upon the diabloical mood, the lyrics also deal with insane criminals and
serial killers. A very disturbing piece not for the weak of heart at all!
Though their last effort was good, this album will define V.A.C. as a master
of diabolical horror for the club oriented. Their torturous vocals are also
quite well done and very explosive. Not to forget their slower pieces, which
are also well done and intelligently laid out. 'Decay' is a good example of
this, showing us the hopelessness and despair of our sick society, almost a
doom metal's answer to the industrial genre. Wickedly intelligent!
I remember these guys had some stuff released a long time ago. I never
followed up on them back then, so I don't know if this is the same lineup
or not. They were obviously one of those 80's styled power/thrash metal bands
and I gotta admit I liked a bit of what I heard here on this newest recording
of theirs. 'Fight Or Fall,' 'Pray,' and 'Tonight We Ride' are definitely
power metal classics, most of the songs here being rather anthemic like with
great sing along choruses. The vocals do fall victim to some odd quirks at
times, one of the things besides the wacked out guitar style that made
'Power' a really bad song, but for the most part Parramore McCarty does a
good job at relaying his power and might into the lyrics. I did question the
rather odd ballad in 'Learn To Love,' as it didn't fit the band's image or
their "Warrior" moniker. In fact, there are some interesting acoustical
passages in 'White Mansions' and 'The Rush,' the latter song adding some
heavier vocal delivery to what would have been just another slow ballad. Nice
ideas abound on this, though I would have preferred hearing more songs like
the heavier style and sound they do so well. Those three aforementioned songs
are digitized for your listening pleasure, by the way. :)
I have to admit I was really looking forward to hearing this newest CD from
the three Tony's, since it was being hailed as a return to the "Power and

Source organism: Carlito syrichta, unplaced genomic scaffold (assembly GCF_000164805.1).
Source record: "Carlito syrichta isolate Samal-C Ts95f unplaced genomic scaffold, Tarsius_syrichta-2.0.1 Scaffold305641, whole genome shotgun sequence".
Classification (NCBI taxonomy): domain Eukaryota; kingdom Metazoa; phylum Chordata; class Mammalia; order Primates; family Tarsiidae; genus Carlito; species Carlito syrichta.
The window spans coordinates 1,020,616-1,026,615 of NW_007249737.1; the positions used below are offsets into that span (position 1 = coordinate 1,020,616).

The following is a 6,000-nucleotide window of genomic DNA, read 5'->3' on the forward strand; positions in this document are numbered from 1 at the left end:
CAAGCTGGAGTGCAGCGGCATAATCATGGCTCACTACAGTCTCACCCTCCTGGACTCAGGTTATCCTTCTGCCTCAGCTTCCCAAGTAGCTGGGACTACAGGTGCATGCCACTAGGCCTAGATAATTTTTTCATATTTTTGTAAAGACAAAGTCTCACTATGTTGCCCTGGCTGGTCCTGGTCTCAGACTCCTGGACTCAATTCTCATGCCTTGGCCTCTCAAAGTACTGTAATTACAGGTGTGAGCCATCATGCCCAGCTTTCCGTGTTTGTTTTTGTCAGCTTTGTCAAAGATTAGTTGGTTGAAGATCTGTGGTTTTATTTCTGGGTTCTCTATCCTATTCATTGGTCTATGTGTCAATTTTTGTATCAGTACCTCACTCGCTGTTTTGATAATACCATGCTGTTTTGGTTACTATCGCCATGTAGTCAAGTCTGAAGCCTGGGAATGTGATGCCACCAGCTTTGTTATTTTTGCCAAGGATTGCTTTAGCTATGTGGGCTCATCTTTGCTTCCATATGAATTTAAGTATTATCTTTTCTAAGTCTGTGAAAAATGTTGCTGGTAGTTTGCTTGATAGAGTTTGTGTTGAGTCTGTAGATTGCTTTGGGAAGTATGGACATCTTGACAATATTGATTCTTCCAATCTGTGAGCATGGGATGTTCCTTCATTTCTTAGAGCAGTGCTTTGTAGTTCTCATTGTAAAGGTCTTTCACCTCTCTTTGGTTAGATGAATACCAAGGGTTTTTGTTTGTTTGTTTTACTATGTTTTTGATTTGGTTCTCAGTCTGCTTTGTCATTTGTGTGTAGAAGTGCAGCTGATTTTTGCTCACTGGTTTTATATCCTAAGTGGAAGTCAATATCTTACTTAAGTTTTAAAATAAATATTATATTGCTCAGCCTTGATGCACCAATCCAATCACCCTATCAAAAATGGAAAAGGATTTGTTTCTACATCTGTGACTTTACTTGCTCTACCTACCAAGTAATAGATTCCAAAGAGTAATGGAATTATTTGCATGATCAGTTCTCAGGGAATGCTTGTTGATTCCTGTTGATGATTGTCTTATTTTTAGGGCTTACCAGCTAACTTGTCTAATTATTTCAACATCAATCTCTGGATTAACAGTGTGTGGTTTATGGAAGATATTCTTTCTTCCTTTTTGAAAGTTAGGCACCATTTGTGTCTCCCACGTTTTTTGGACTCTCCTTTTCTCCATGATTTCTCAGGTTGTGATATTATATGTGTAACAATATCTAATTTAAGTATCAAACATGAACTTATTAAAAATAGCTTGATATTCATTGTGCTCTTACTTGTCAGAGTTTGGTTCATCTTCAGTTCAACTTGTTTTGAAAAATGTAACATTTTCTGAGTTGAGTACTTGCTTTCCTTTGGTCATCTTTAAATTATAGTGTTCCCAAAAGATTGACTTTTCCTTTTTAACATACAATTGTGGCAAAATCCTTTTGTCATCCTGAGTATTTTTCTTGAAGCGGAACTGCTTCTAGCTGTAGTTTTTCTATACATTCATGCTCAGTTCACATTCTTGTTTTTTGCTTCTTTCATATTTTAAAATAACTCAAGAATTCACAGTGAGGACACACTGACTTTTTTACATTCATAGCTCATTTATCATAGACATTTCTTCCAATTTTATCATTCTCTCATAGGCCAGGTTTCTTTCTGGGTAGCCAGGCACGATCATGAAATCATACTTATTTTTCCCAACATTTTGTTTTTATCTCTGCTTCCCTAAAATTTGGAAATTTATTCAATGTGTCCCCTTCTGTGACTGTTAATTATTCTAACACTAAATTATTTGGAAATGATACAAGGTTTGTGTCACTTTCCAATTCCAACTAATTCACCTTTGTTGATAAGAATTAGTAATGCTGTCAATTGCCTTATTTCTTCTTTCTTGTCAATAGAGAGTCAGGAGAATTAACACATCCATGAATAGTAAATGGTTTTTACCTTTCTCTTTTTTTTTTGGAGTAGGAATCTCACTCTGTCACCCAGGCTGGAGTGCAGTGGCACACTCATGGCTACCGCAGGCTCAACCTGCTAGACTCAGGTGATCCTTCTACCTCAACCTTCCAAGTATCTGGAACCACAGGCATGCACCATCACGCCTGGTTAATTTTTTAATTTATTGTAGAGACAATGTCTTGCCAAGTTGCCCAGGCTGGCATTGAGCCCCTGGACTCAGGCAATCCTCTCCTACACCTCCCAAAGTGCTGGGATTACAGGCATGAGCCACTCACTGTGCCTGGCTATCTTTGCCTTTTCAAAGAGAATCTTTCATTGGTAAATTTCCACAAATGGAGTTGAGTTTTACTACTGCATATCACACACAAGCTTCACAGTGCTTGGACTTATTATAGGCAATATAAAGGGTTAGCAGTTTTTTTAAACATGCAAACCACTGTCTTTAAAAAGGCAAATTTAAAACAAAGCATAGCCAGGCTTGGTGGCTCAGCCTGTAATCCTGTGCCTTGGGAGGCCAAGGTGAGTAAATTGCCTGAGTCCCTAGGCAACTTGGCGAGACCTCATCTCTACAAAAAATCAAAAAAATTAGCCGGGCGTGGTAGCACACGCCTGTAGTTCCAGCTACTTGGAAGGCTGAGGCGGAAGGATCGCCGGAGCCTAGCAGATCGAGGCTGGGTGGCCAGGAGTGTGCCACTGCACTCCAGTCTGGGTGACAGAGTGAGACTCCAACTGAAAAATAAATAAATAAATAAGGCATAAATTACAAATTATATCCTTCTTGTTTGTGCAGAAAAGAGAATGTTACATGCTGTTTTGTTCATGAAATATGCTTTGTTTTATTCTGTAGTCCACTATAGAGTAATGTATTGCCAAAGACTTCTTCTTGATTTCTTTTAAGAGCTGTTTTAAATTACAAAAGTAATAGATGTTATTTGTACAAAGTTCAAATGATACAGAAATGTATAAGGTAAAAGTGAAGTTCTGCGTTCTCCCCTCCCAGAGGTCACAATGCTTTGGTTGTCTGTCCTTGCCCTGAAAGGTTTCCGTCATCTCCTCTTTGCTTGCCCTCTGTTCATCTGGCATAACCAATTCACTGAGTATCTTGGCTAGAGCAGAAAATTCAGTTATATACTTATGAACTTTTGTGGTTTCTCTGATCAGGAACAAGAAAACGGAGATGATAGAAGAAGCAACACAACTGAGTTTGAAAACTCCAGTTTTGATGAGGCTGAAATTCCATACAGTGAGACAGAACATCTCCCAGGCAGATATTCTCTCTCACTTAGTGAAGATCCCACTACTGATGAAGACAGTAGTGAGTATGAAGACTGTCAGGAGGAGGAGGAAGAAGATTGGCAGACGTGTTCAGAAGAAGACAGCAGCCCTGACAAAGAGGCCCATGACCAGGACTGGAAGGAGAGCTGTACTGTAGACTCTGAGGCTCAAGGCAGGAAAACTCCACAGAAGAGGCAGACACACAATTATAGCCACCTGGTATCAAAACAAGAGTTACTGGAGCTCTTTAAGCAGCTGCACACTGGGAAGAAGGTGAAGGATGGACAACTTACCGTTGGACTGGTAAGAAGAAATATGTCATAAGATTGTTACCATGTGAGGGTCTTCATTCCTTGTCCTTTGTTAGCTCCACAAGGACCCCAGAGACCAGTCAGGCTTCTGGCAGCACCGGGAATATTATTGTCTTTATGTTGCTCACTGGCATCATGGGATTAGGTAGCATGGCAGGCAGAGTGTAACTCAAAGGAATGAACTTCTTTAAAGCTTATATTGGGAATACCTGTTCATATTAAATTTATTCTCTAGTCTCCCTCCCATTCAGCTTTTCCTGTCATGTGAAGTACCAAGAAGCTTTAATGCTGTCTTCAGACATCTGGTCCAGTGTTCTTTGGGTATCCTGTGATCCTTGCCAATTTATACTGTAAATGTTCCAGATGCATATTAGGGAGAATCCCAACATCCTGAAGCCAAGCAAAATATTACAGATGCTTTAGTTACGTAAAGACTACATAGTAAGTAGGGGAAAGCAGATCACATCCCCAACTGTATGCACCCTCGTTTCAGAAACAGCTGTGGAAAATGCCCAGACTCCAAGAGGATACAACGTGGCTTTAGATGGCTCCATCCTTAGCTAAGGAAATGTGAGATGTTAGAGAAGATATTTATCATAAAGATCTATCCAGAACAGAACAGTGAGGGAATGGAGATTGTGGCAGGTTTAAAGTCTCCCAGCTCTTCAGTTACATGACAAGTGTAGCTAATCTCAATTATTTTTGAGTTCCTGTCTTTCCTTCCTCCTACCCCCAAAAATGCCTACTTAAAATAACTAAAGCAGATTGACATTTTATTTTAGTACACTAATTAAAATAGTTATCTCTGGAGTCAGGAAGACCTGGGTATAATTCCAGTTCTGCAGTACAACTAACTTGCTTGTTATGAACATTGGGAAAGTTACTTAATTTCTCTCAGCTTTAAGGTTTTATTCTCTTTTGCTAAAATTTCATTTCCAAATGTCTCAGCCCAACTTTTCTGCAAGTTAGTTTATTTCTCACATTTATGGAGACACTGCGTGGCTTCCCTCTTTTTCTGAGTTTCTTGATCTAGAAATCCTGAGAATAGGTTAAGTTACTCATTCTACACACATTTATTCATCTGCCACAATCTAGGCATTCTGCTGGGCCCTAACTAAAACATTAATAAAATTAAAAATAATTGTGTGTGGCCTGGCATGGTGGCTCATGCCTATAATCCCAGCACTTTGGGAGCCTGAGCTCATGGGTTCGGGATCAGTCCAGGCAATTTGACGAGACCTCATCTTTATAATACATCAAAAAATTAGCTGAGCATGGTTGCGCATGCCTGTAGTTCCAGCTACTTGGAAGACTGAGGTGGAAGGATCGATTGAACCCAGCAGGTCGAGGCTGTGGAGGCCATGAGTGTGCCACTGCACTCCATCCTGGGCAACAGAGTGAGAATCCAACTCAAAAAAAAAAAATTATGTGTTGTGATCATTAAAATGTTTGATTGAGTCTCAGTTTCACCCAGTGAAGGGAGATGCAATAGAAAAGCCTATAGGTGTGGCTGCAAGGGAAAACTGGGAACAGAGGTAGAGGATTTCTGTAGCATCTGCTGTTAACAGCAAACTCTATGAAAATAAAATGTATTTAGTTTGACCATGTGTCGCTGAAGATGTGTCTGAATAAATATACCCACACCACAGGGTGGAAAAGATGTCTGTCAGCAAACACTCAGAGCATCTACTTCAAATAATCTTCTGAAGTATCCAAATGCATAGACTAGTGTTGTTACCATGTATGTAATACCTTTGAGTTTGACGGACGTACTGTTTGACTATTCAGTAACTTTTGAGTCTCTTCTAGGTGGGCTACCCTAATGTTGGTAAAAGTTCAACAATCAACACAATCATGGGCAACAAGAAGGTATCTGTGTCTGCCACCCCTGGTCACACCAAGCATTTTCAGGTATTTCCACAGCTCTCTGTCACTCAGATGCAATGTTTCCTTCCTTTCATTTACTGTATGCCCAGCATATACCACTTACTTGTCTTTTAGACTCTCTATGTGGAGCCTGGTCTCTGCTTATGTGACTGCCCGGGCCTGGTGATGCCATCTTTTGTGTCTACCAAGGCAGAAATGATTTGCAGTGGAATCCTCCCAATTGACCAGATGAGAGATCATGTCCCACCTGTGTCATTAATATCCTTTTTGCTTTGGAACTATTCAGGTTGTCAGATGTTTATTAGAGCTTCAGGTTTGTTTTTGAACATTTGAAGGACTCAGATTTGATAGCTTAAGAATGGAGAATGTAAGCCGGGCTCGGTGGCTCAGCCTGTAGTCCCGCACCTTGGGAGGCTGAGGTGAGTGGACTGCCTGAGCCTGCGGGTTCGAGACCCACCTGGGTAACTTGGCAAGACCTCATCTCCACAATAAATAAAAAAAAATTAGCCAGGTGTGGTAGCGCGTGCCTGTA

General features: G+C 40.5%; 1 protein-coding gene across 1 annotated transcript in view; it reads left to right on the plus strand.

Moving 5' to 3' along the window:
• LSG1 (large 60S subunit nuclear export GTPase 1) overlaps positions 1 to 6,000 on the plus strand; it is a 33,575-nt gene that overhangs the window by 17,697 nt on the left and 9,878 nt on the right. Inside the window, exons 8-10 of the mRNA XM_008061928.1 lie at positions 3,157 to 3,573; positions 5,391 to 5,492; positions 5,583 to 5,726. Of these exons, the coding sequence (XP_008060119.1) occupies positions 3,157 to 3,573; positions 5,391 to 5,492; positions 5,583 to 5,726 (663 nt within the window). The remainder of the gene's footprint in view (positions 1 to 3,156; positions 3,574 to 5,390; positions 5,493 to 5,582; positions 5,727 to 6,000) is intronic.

Pain" days. Unfortunately, it's not quite up to par with that classic album
which graced my CD player on so many nights. For starters, the vocals now are
no longer in that harsh style, however Tony still makes his crazed screeches
sound like the days of old on such cuts like 'Resurrection Chair' and 'Thrash
Till Death.' The guitar work is still quite good, though a few cuts suffer
from more than just Tony's higher range, in fact 'Nails In Me Deep' and
'Killing On Monroe Street' sound a bit too mainstream for my taste. They do
manage to rage quite a bit on some cuts, but this isn't a bad CD, in fact it
was interesting to see some power metal vocals and some power metal riffs
combined with the thrashy guitar work and heavy hitting drums. Not a terrible
release, but I did expect a bit more from an album labelled as a return to
the days of "Power And Pain." Check out the cool instrumental though which
utilizes keyboards to sound like amazing unhumanly fast guitar riffs!
LIEGE LORD. Interview with Paul Nelson.
I'm sure I don't have to tell many of you into true classic power metal who
Liege Lord was, suffice it to say they released three great albums in the
early to late 80's, "Freedom's Rise," "Master Control," and my alltime
favorite "Burn To My Touch." It's because of my digitizing "Burn..." that
guitarist Paul Nelson contacted me via email to inform me what's been going
on with the band lately: "Joe Comeau, Tony Truglio, and myself stay in
constant contact all the time and discuss the possibility of reforming quite
frequently. You may be surprised to know that Liege Lord was one of the first
bands asked to reform as one of the headliners of the March Metal Meltdown in